An overview of the process used to select the Snake River Landing development as the proposed site for a Multi-Purpose Event Center in Idaho Falls, Idaho.
Site selection is a key component in the success of any project. The initial task for this project was to determine if a suitable building site existed in or around the City of Idaho Falls. An advisory committee was formed with diverse membership representing skill sets complementary to the site selection process.
The advisory committee distributed a press release through local media, inviting community members to suggest sites and/or submit proposals of properties to be considered. Committee members also reached out to local landowners and invited them to submit proposals. Each proposal detailed the practicality of the parcels or sites, as well as the ability to meet general criteria such as: 1) access to utilities; 2) vehicle access; 3) road and infrastructure costs; 4) site exposure; and 5) overall image.
Twelve sites were submitted with locations ranging from large green fields surrounding Idaho Falls, to Historic Downtown Idaho Falls, to the Hotel District (Lindsey Boulevard/Utah Avenue), to developments like Snake River Landing and Sunnyside Crossroads.
The advisory committee immediately disqualified two sites due to their lack of infrastructure and the high costs associated with establishing water, sewer, and power to the site. Two additional sites were disqualified due to: a lack of quality access; inadequate parking; multiple owners or parcel assemblage problems; as well as possible demolition or destruction of property with relocation of current facilities. The advisory committee created a matrix that evaluated the eight remaining sites against the following key criteria:
• Site size for initial program (e.g. building footprint, parking, truck delivery access)
• Site configuration
• Potential expansion area (e.g. additional parking, amenities)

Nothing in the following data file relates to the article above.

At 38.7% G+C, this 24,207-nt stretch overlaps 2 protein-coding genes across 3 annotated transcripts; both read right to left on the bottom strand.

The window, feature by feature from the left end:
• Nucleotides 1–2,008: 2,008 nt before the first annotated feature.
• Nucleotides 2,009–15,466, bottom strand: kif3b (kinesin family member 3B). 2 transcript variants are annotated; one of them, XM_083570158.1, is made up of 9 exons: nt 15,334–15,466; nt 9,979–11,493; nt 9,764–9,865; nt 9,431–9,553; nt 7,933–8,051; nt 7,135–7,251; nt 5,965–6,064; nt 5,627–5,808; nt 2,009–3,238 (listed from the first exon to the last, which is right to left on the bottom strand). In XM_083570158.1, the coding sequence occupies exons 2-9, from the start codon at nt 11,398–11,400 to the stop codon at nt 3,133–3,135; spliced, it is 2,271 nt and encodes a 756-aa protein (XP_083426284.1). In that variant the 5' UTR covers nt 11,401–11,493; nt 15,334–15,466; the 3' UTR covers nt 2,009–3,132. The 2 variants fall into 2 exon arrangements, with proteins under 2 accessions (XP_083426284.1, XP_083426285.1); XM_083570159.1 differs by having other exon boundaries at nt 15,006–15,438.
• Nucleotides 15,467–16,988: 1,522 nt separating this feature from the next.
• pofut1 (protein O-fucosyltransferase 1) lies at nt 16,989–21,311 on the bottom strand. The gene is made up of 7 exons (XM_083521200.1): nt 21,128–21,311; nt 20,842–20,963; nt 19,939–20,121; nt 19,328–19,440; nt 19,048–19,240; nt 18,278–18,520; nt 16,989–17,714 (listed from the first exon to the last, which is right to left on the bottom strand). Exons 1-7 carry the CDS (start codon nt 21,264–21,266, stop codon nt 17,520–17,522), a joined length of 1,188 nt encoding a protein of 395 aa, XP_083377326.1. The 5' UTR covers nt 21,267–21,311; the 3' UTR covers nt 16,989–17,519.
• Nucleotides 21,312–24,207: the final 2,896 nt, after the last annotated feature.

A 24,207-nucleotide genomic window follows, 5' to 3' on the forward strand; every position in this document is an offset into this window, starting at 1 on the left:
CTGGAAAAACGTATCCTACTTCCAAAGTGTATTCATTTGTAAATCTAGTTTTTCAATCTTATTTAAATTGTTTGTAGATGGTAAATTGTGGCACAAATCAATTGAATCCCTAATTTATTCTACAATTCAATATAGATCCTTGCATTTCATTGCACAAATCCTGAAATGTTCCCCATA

• Site ability to serve current and future demographics
• Multiple ingress/egress opportunities for attendees via automobile
• Pedestrian/bicycle access to site
• Ability to link to recreational & park outdoor amenities
• Site ability for Event Center to complement surrounding ases
• Site ability to minimize off-site impacts (i.e. Noise to Residential)
• Site ability to allow for “ideal” Event Center program
• Site exposure and image
• Site solar and wind orientation
• Land availability and ease of acquisition
• Land cost
• Utility cost/availability
• Road and other infrastructure cost/availability
• Site slope, wetlands, geotechnical/environmental issues
• Site ability to garner community support/consensus
• Site ability for neighborhood enhancement and/or redevelopment
The committee evaluated each site using the matrix and a 1-5 scoring system where:
− 1= low/ poor
− 3= medium/average
− 5 = excellent/outstanding
The advisory committee narrowed the list of sites to the three most promising options. This strategy followed the recommendation of Economic Research Associates (ERA). ERA is the independent, third-party research firm which conducted the initial Event Center feasibility study. In accordance with the committee’s contract with ERA, they evaluated the three finalist sites, using their own independent criteria, and came to the following conclusions:
• ERA found all three sites to be strong candidates.
• The Snake River Landing site scored the highest, primarily due to its location and integration into the overall mixed-use development with high visibility site and location directly off Interstate 15, as well as, master-planned elements such as restaurants, retail, theater, office space, pedestrian areas, and significant landscaping.
Specific Site Location
The proposed site consists of a 20.54 acre parcel, located immediately east of I-15, between the Sunnyside Road Interchange, and the Pancheri overpass. Visitors will enjoy easy access to and from the site via I-15, Sunnyside Road, Snake River Parkway, and Pancheri Drive. A copy of the conceptual site plan is above.
The property will be acquired through a generous land donation from local business owner Allen Ball. Project costs are most often broken down into hard and soft costs. For a project like an event center with a large site parking/amenity component, the hard costs, which are almost entirely made up of construction are approx 70% of project costs, and the soft costs make up the remaining 30%. Approximately ½ of the soft costs are for things like architectural and engineering design fees, permitting, fixtures/furniture/equipment, special inspections, financing costs, legal fees, etc., and the other ½ is largely made up of land costs. Therefore, the land donation represents a very significant savings to the project of around 12.5%, and has reduced the project cost.